HACAP working on project to provide fresh produce, ‘culturally diverse’ food to area pantries
CEDAR RAPIDS, Iowa (KCRG) - Food pantries in eastern Iowa say they are seeing not just a need for food, but also more culturally diverse foods, and the Hawkeye Area Community Action Program is working with local partner agencies to achieve this.
Staff members at the Hoover Elementary Food Pantry in Cedar Rapids are working harder to keep up with demand.
“It’s significantly grown,” Lemi Tilahun, the school’s community school coordinator, said.
The pantry opened in 2019 after a needs-based assessment showed food insecurity was a major issue, as was access to culturally diverse foods, even with a more diverse neighborhood. Hoover is one of the district’s most diverse schools, with students of numerous nationalities and about 80% minority.
“Fall of 2019, we had we were serving on average a week about 24 families, " Tilahun said.
That’s until the pandemic hit, which came with school closures and families who may have lost income, and they felt the impacts.
“We had to ramp up our operations from serving every two weeks to weekly,” Tilahun said.
At the peak, the pantry was serving 50 to 80 families a week, as well as doing home deliveries, and they are still trying to keep up with demand to get the most needed items to families.
“We need things like bananas and plantains. Any fresh produce like tomatoes and potatoes are pretty high, as well as fresh fruits and vegetables,” Tilahun said.
The pantry works with HACAP, as one of their partners sending culturally-diverse foods. They originally started purchasing items with help from a $300,000 grant from Feeding America.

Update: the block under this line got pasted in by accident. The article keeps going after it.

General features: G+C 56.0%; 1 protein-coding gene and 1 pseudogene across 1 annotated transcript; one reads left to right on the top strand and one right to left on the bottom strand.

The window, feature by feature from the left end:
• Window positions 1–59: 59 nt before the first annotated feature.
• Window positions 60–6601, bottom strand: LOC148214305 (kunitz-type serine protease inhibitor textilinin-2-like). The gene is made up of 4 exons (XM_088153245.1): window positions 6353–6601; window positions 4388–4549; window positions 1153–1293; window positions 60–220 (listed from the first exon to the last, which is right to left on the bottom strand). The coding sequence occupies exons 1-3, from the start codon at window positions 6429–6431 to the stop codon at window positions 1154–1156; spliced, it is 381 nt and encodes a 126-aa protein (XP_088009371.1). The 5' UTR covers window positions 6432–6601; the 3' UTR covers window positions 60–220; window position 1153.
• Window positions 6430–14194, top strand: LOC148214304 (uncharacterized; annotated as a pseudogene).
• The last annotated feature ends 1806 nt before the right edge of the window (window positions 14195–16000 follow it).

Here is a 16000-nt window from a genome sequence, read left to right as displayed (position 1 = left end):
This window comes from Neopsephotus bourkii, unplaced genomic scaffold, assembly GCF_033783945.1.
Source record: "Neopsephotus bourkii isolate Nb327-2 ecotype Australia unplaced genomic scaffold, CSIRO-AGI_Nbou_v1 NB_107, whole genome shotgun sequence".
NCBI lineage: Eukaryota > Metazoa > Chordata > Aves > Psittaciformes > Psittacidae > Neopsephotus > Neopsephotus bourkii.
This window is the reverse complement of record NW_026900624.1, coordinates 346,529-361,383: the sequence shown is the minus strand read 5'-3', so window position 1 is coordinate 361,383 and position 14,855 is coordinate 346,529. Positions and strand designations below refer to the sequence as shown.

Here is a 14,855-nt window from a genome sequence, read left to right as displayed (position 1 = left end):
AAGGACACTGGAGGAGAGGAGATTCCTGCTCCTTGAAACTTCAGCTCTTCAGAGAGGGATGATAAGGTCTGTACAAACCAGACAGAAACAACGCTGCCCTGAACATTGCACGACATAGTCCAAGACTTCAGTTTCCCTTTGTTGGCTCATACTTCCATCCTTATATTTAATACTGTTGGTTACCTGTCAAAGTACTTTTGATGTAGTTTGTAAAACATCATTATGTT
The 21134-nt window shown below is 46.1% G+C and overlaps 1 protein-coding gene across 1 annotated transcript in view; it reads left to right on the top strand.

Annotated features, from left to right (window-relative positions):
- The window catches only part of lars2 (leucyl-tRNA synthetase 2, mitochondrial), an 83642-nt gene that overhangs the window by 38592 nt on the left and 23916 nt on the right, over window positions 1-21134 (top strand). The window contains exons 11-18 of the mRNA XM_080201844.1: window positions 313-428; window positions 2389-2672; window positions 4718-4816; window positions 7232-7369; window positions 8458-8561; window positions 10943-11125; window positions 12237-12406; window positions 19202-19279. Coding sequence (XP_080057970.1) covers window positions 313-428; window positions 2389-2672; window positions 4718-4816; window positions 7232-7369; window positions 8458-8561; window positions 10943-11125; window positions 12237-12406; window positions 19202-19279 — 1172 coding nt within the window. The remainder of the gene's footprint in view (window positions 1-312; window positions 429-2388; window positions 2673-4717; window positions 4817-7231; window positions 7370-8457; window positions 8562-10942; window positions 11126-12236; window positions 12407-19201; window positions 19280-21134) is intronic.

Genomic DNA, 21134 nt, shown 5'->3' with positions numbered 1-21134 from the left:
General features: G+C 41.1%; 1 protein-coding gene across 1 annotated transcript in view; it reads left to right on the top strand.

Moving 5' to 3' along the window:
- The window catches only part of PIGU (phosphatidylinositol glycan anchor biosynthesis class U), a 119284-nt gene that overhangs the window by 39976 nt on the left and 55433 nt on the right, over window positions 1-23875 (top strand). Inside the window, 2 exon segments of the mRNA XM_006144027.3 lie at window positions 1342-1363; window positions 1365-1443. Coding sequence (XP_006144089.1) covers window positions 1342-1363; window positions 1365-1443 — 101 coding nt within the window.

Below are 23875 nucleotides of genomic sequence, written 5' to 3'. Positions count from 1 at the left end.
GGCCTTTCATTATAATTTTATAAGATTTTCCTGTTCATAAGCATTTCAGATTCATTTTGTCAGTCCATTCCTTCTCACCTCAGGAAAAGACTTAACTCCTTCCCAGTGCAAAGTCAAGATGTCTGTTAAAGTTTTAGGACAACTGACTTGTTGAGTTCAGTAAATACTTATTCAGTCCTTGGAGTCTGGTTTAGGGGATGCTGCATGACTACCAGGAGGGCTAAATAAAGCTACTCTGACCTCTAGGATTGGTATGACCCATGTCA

“Our goal is to connect these families with a local pantry they can visit to get food that they may normally buy because they can’t find them at a pantry,” Kim Guardado, HACAP’s food reservoir director, said.
With the demand increasing, this year through their Eastern Iowa Freedom from Hunger Program, they are asking for donations and working with local growers to get fresh produce.
“The biggest challenges is a lot of these foods especially the different rice and beans we have to purchase from outside suppliers and they’re more expensive,” Guardado said.
However, Guardado knows after this year how important having this food can be.
“Many people have comfort foods, foods that when we’re not feeling well or when we’re faced with a lot of stressed, and we want to go to those comfort foods,” Guardado said. “It’s important for us to think about the comfort food for all people.”
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